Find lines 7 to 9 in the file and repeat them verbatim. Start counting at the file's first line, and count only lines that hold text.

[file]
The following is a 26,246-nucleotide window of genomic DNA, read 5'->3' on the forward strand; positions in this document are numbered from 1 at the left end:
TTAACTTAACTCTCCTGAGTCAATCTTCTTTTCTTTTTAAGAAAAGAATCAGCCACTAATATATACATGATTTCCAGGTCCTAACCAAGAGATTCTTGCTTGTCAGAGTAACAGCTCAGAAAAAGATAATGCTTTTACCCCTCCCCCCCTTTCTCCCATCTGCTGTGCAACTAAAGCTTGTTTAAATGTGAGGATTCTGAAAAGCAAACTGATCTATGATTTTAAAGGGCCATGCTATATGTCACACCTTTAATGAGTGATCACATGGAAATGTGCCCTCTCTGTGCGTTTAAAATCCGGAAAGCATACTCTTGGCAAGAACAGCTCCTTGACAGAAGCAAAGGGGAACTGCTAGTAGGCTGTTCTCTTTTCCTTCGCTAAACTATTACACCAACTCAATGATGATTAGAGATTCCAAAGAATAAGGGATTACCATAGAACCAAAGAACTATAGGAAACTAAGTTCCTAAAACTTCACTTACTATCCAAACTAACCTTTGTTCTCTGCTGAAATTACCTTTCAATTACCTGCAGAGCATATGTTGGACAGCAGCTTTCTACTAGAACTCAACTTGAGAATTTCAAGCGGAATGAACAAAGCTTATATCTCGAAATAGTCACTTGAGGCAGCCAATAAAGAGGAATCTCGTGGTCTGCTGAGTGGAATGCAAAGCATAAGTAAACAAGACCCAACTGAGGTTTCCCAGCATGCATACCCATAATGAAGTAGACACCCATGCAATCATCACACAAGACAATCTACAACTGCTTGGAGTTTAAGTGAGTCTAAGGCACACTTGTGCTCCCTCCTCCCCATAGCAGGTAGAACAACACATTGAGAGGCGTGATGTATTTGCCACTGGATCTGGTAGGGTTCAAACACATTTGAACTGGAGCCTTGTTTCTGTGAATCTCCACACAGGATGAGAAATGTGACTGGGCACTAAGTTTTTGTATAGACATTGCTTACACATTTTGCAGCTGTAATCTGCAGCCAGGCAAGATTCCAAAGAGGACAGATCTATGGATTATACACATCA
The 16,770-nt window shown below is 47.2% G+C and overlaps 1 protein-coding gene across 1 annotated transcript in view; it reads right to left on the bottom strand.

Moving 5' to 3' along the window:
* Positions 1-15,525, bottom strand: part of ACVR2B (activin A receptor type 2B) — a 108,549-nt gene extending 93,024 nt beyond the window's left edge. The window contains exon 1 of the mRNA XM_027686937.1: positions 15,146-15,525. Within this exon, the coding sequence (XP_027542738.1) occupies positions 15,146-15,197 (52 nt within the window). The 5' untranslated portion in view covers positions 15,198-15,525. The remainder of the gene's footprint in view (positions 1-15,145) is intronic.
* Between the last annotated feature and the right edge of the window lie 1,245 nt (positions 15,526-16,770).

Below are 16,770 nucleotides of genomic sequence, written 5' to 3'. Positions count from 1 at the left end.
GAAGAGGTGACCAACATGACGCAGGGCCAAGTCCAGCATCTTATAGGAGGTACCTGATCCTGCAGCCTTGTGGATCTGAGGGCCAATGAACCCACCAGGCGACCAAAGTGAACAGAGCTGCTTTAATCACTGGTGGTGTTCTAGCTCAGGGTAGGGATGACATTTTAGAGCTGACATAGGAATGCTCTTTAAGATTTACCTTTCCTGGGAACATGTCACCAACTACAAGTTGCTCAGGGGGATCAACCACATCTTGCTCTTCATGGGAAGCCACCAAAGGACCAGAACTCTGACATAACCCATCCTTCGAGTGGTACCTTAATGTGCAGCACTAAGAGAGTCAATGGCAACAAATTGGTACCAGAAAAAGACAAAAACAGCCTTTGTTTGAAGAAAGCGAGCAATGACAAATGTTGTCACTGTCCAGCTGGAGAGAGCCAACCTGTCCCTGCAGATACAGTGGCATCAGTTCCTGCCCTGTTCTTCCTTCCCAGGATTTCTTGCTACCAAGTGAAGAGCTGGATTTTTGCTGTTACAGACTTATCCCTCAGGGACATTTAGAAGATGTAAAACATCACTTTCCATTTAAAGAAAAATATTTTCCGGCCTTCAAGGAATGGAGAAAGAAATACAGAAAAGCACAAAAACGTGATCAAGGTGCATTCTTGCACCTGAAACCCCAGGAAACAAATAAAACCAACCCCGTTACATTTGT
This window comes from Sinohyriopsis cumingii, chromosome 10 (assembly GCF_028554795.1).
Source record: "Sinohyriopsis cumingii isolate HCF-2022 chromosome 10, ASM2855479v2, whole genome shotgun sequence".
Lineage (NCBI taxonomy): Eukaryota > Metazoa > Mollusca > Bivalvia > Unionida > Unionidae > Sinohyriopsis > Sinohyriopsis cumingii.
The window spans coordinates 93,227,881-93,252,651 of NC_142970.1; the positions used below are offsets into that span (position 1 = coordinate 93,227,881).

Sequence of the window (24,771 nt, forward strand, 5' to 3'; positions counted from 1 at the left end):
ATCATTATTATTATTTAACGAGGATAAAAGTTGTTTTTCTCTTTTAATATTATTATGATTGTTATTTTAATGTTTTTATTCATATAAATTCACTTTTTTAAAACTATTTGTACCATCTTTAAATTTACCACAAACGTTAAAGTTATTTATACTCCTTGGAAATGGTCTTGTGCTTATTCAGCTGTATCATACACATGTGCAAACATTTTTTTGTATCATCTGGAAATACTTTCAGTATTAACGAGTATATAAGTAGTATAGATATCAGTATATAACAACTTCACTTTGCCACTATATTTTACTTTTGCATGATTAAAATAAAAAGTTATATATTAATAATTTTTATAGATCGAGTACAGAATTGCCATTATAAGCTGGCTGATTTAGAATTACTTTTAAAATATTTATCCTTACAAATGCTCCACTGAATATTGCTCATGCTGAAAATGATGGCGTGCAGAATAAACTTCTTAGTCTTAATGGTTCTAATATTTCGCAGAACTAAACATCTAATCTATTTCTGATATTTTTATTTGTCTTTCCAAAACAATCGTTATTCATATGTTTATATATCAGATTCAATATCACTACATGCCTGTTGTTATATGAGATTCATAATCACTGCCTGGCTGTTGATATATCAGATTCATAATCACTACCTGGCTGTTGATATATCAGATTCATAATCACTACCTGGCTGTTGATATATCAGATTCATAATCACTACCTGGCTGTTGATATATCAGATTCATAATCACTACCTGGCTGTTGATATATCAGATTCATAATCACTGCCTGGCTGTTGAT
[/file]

Below are 16,770 nucleotides of genomic sequence, written 5' to 3'. Positions count from 1 at the left end.
GAAGAGGTGACCAACATGACGCAGGGCCAAGTCCAGCATCTTATAGGAGGTACCTGATCCTGCAGCCTTGTGGATCTGAGGGCCAATGAACCCACCAGGCGACCAAAGTGAACAGAGCTGCTTTAATCACTGGTGGTGTTCTAGCTCAGGGTAGGGATGACATTTTAGAGCTGACATAGGAATGCTCTTTAAGATTTACCTTTCCTGGGAACATGTCACCAACTACAAGTTGCTCAGGGGGATCAACCACATCTTGCTCTTCATGGGAAGCCACCAAAGGACCAGAACTCTGACATAACCCATCCTTCGAGTGGTACCTTAATGTGCAGCACTAAGAGAGTCAATGGCAACAAATTGGTACCAGAAAAAGACAAAAACAGCCTTTGTTTGAAGAAAGCGAGCAATGACAAATGTTGTCACTGTCCAGCTGGAGAGAGCCAACCTGTCCCTGCAGATACAGTGGCATCAGTTCCTGCCCTGTTCTTCCTTCCCAGGATTTCTTGCTACCAAGTGAAGAGCTGGATTTTTGCTGTTACAGACTTATCCCTCAGGGACATTTAGAAGATGTAAAACATCACTTTCCATTTAAAGAAAAATATTTTCCGGCCTTCAAGGAATGGAGAAAGAAATACAGAAAAGCACAAAAACGTGATCAAGGTGCATTCTTGCACCTGAAACCCCAGGAAACAAATAAAACCAACCCCGTTACATTTGT
This window comes from Sinohyriopsis cumingii, chromosome 10 (assembly GCF_028554795.1).